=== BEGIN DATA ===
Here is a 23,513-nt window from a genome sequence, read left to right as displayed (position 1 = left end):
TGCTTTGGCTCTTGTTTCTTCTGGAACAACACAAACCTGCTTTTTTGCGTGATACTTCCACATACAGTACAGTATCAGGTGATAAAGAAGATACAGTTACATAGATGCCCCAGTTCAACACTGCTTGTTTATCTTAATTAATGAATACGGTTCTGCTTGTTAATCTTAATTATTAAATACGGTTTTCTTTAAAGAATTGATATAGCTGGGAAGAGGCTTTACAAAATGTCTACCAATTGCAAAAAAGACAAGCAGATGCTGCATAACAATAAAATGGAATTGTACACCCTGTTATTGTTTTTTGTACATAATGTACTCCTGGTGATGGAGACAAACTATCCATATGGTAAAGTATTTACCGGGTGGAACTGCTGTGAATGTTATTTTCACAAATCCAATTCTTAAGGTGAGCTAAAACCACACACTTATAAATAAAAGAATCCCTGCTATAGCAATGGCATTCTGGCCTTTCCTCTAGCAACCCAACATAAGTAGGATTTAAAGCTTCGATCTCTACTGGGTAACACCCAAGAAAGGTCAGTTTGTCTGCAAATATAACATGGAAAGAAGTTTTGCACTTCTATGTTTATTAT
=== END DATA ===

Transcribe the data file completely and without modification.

Here is a 23,513-nt window from a genome sequence, read left to right as displayed (position 1 = left end):
TGCTTTGGCTCTTGTTTCTTCTGGAACAACACAAACCTGCTTTTTTGCGTGATACTTCCACATACAGTACAGTATCAGGTGATAAAGAAGATACAGTTACATAGATGCCCCAGTTCAACACTGCTTGTTTATCTTAATTAATGAATACGGTTCTGCTTGTTAATCTTAATTATTAAATACGGTTTTCTTTAAAGAATTGATATAGCTGGGAAGAGGCTTTACAAAATGTCTACCAATTGCAAAAAAGACAAGCAGATGCTGCATAACAATAAAATGGAATTGTACACCCTGTTATTGTTTTTTGTACATAATGTACTCCTGGTGATGGAGACAAACTATCCATATGGTAAAGTATTTACCGGGTGGAACTGCTGTGAATGTTATTTTCACAAATCCAATTCTTAAGGTGAGCTAAAACCACACACTTATAAATAAAAGAATCCCTGCTATAGCAATGGCATTCTGGCCTTTCCTCTAGCAACCCAACATAAGTAGGATTTAAAGCTTCGATCTCTACTGGGTAACACCCAAGAAAGGTCAGTTTGTCTGCAAATATAACATGGAAAGAAGTTTTGCACTTCTATGTTTATTAT